The Older Boys

The Older Boys

 

I had always felt younger

than all the other boys.

My pretty pink Strawberry Shortcake bicycle, and

long dirty blonde hair.

We were all younger than kindergarteners, yet they seemed as bold as high schoolers.

 

At least that’s what I thought of them,

the older boys.

 

They taught me to make paint out of dirt and water,

which ended up on the outside walls of many complexes, leaving our parents with lies

and expenses.

They taught me that no matter what the landlord says, it is always ok to

climb trees at your own desire.

Always ok to do what you want.

 

That’s what they said,

the older boys.

 

They taught me how to ride my bike. They taught me how to perfectly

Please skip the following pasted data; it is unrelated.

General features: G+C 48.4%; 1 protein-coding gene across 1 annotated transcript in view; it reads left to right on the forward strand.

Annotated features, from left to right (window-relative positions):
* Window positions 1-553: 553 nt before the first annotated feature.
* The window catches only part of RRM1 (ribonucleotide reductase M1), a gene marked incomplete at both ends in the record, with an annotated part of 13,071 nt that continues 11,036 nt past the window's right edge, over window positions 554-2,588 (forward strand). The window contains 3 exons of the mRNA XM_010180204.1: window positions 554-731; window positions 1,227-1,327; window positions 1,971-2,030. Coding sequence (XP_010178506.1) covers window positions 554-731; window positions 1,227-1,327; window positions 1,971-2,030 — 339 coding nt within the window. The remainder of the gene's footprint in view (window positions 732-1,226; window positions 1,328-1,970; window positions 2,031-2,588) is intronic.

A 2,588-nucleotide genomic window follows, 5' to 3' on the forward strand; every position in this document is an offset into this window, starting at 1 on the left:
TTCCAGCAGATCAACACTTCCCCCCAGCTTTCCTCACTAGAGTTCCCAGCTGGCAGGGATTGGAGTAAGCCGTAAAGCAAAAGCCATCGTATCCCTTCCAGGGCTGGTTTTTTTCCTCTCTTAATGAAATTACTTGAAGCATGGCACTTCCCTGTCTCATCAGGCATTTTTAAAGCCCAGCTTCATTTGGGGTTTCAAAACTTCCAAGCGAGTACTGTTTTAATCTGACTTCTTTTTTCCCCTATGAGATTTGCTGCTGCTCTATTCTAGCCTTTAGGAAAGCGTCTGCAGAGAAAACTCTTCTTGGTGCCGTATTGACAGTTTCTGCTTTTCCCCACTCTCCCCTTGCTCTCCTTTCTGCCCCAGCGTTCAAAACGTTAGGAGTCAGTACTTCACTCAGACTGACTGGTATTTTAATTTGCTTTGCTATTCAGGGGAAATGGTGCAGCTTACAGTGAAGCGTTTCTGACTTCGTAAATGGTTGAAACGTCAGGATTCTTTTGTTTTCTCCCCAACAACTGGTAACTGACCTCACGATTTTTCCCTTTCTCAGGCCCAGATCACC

slide along the gravel

and skid until your tread wears out.

 

They taught me,

the older boys.

 

They taught me that the bumpy feeling I got

was one not to be afraid of, but to be taken as an accomplishment

as I finally rode down the last few stairs.

They taught me that being a boy is the definition of cool.

So I did what they did, and I was as cool

as a kid could possibly be.

They taught me this,

the older boys.

 

Until one day,

when kindergarten was approaching fast, and long, sizzling summer days spent in treetops

were soon coming to an end.

The first day of school.

I looked everywhere for them,

the older boys,

who had taught me to be who I am.

 

They were not there,

and I did not realize until my mind could wrap itself around the fact that they,

the older boys,

were not in my kindergarten class

for one reason.

 

Because I was older.

 

This poem is about: 
Me
Poetry Terms Demonstrated: 

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